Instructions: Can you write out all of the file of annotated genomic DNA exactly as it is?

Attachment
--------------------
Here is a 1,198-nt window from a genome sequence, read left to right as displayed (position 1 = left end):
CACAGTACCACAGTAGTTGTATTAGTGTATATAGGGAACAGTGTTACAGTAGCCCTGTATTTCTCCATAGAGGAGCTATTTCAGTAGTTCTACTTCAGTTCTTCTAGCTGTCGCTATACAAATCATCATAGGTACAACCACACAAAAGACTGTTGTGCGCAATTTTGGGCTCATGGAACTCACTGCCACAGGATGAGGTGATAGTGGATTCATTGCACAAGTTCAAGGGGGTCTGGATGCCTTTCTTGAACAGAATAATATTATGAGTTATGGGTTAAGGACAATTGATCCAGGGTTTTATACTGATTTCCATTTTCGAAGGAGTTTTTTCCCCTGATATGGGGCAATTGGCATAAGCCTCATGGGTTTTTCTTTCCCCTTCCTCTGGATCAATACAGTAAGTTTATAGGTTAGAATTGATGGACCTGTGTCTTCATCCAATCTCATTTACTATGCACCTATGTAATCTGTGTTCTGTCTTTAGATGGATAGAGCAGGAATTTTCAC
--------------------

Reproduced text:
Here is a 1,198-nt window from a genome sequence, read left to right as displayed (position 1 = left end):
CACAGTACCACAGTAGTTGTATTAGTGTATATAGGGAACAGTGTTACAGTAGCCCTGTATTTCTCCATAGAGGAGCTATTTCAGTAGTTCTACTTCAGTTCTTCTAGCTGTCGCTATACAAATCATCATAGGTACAACCACACAAAAGACTGTTGTGCGCAATTTTGGGCTCATGGAACTCACTGCCACAGGATGAGGTGATAGTGGATTCATTGCACAAGTTCAAGGGGGTCTGGATGCCTTTCTTGAACAGAATAATATTATGAGTTATGGGTTAAGGACAATTGATCCAGGGTTTTATACTGATTTCCATTTTCGAAGGAGTTTTTTCCCCTGATATGGGGCAATTGGCATAAGCCTCATGGGTTTTTCTTTCCCCTTCCTCTGGATCAATACAGTAAGTTTATAGGTTAGAATTGATGGACCTGTGTCTTCATCCAATCTCATTTACTATGCACCTATGTAATCTGTGTTCTGTCTTTAGATGGATAGAGCAGGAATTTTCAC